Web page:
The sun’s magnetic field will reverse polarity at some point in the coming weeks. The phenomenon that happens once every 11 years will send “ripple effects” to the edge of interstellar space and throughout the solar system.
Although it may sound like a catastrophic occurrence, there’s however no need to panic and run for cover. It will hardly have any effect on our planet.
The swap could cause intergalactic weather events such as geomagnetic storms, which can cause radio blackouts and can even interfere with satellites. This switchover effect will be observed throughout the heliosphere – the vast region of space affected by the Sun’s magnetic field, which extends billions of miles beyond Pluto
Researchers at Stanford University’s Wilcox Solar Observatory have already observed three such swap of the sun’s magnetic field.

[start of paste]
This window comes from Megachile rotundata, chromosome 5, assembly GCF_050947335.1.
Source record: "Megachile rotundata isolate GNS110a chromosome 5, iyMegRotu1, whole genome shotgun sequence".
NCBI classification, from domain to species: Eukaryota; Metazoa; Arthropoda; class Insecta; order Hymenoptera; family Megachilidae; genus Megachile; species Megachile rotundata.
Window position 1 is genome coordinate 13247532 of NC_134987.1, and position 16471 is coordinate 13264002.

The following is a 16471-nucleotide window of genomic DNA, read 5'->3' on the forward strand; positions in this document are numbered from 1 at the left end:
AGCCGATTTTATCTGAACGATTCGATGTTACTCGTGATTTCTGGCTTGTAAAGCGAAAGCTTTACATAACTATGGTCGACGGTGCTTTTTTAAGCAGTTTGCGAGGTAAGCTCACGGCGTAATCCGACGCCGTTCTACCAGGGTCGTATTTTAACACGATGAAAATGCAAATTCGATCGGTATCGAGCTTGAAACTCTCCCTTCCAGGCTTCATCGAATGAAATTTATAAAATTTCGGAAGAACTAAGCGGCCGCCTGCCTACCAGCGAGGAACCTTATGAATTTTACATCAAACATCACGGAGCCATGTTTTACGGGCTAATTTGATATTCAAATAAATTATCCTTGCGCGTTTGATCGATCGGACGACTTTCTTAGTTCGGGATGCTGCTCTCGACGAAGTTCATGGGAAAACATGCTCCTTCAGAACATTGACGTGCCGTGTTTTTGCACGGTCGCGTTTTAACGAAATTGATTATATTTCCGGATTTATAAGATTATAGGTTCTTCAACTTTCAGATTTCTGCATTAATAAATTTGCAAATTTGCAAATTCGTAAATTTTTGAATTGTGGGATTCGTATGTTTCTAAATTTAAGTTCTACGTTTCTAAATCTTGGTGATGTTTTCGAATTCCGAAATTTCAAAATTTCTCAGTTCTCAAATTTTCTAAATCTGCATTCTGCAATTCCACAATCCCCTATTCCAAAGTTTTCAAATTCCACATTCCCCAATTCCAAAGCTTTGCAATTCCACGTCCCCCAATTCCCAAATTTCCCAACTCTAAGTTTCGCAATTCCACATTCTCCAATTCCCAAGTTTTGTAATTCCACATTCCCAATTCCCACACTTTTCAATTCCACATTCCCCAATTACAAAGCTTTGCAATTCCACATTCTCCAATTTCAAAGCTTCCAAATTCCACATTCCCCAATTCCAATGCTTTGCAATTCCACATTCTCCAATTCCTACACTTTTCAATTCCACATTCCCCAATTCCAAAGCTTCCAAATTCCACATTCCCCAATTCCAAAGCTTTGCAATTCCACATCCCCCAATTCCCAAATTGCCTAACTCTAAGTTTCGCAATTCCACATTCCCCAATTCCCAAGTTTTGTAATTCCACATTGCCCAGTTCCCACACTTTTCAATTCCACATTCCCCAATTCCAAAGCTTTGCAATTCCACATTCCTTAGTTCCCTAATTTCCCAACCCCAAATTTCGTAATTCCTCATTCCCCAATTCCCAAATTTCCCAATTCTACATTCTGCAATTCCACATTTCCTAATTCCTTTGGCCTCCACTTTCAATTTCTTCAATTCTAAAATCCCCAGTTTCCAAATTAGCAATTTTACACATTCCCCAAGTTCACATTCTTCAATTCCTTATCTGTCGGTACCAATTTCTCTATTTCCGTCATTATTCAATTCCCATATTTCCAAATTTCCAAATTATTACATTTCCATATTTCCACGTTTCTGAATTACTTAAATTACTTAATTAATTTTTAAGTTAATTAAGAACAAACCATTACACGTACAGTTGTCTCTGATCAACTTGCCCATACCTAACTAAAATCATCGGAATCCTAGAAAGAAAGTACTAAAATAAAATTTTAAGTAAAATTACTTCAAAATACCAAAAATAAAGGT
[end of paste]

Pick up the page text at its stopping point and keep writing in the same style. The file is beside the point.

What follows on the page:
Though the exact internal mechanism that drives the magnetic shift is not yet entirely understood by researchers, but Todd Hoeksema, director of the Observatory, said the polarity change is built up throughout the eleven year cycle through areas of intense magnetic activity known as sunspots which gradually move towards the poles, eroding the existing opposite polarity. Eventually, the magnetic field reduces to zero, before rebounding with the opposite polarity.
One of the most noticeable effects on Earth will be a boost in the occurrence, range and visibility of auroras – the Northern Lights. It could also have an effect on power distribution grids and GPS satellites.
In August this year, Nasa predicted that the polarity swap would happen in three to four months of time, but it is impossible to give a more specific date.
In comparison the last time the Earth’s magnetic field flipped was almost 800,000 years ago.